The warriors of the world, the athletes, have paid enormous attention to grounding, to establishing firm footing and balance, since it is not enough to plant oneself down like a tree.  We must be able to move and stay grounded, to put down roots and pick them up again.  I knew someone who found it necessary to travel frequently and made each hotel room his home.  Each night he unpacked completely and placed family pictures on the bedside table.  If he were a wolf, he would have declared his territory by urinating on the four courners to declare his boundaries and establish his ground.  If he were a dog, he would circle the place he lies down in, a magic instinctual, protective circle.  To establish our territory and protective boundary is the inevitable accompaniment to grounding.

A grounded person feels she has a right to stand here, to be here, to be heard in her silence or her voice.  A grounded person need not speak to be heard while an ungrounded person may talk endlessly without result.  Being grounded inevitably leads to developing boundaries, allowing oneself a protective space which challenges unwanted intruders.  Being grounded is the prerequisite for feeling centered and being fully in contact.  And if we are loving toward others and seek peaceful relations with the life around us, the attention to boundary heightens our awareness in relationship so that we are respectful rather than intrusive.  We are intrigued by the delicate interplay of closeness and distance.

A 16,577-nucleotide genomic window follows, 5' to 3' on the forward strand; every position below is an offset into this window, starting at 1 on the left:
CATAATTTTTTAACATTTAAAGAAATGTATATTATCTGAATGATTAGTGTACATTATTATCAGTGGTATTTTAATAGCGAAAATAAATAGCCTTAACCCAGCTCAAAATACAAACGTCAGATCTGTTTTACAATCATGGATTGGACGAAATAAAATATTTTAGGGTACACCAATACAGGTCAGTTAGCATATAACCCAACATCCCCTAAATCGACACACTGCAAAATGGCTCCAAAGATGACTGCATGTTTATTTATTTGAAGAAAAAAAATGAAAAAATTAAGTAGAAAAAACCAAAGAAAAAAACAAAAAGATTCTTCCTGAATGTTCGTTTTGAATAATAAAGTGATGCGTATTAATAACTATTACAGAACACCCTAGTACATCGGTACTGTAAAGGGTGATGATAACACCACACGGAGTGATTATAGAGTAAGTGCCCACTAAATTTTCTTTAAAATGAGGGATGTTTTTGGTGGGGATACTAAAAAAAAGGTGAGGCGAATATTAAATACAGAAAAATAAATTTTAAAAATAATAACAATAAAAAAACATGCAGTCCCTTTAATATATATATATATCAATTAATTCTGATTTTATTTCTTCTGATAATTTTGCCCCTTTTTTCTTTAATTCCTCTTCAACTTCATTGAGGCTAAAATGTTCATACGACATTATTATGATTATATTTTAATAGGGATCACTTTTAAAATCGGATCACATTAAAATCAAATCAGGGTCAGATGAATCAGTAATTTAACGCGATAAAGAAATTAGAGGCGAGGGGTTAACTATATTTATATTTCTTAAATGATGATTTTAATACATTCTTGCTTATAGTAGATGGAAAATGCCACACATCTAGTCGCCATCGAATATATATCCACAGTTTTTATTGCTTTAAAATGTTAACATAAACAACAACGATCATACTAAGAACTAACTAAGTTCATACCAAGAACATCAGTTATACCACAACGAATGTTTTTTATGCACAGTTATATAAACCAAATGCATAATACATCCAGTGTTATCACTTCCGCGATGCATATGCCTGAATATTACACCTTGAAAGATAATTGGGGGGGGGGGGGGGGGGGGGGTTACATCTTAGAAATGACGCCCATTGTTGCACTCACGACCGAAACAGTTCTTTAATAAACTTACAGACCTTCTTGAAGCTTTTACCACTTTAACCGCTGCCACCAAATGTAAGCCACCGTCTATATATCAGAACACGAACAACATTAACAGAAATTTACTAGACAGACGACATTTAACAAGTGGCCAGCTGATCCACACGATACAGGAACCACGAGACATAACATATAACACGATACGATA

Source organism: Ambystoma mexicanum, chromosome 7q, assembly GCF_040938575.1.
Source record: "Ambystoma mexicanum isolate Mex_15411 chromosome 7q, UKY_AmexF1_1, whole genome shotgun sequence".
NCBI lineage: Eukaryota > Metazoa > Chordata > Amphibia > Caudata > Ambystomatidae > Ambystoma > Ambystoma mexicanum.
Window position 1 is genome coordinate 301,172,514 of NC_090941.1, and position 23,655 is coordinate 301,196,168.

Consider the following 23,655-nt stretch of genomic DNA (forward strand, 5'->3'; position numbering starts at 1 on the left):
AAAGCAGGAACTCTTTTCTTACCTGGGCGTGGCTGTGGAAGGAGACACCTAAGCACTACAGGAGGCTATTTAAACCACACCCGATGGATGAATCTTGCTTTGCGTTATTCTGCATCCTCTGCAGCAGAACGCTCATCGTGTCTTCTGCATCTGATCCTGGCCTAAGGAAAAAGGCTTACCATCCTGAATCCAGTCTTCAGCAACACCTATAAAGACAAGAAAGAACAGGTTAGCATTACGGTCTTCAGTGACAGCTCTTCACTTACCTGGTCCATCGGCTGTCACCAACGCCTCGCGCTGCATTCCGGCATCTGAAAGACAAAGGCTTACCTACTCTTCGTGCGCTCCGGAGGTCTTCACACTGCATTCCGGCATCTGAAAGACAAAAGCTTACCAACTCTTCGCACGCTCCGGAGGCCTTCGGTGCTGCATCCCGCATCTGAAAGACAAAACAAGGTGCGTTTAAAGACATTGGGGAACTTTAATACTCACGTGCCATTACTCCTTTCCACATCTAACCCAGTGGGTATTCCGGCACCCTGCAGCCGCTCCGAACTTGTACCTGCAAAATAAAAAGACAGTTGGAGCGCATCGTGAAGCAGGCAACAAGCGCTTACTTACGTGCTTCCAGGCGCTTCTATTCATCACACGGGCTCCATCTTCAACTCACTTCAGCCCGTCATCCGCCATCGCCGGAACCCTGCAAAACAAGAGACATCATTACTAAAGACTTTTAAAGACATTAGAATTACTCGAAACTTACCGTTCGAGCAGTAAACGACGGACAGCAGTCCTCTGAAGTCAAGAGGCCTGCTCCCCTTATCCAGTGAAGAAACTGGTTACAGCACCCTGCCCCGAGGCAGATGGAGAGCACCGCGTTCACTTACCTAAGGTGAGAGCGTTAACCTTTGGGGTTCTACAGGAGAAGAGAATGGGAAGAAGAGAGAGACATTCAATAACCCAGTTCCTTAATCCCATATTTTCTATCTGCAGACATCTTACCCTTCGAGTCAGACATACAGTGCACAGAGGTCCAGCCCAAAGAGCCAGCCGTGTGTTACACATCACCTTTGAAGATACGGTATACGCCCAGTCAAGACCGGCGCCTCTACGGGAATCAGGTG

How do we become so ungrounded? 

Growing up we may have been faced with developmental tasks that were too difficult to accomplish satisfactorily.  Perhaps we learned to stand independently, for instance, but not with confidence.  We came into our genital sexuality, but we were distressed.  We learned to function sexually, but never with pleasure and ease, never as fully related to ourselves or out lover.  Our sexual grounding is a powerful key to our being “at
home” in our body.  Our sexual life reflects our strengths and injuries and the functional and durable nature of our sense of self.

Grounding is quite rightly cooperating with the earth, accepting the pull of gravity and learning to do that gracefully.  But we are not rooted like trees, so that I prefer to think of grounding as a function of movement, as a moving wheel that touches the earth.  Grounding is about relatedness, not only the rim as it touches, but the connectedness through the spokes of the wheel.  We cannot be grounded and be disconnected in our bodies.  Just bringing our energy down into our feet and legs in a grounding exercise won’t do.  We contain polarities which must not be disowned.  We reach for the sky, extending up and out, as well as root in the earth.

In so far as we refuse to relate to others, the outer world, or inner agents of our own character which remain in shadow, disowned or undeveloped, we unplug from our grounded nature.  Groundedness demands that we honor the polarities in our nature.  When we center ourselves in the hub of the moving wheel, we feel the edges of our being through a relaxed connectedness and enjoy for that moment a sense of wholeness which extends far beyond ourselves.

Excerpted from The Body In Recovery by John P. Conger, pages 61, 62, 63.  Compiled by Barbara English for Living Ubuntu. 

The tshirts have arrived!

What is Ubuntu? Kickstarter by Ashley Strong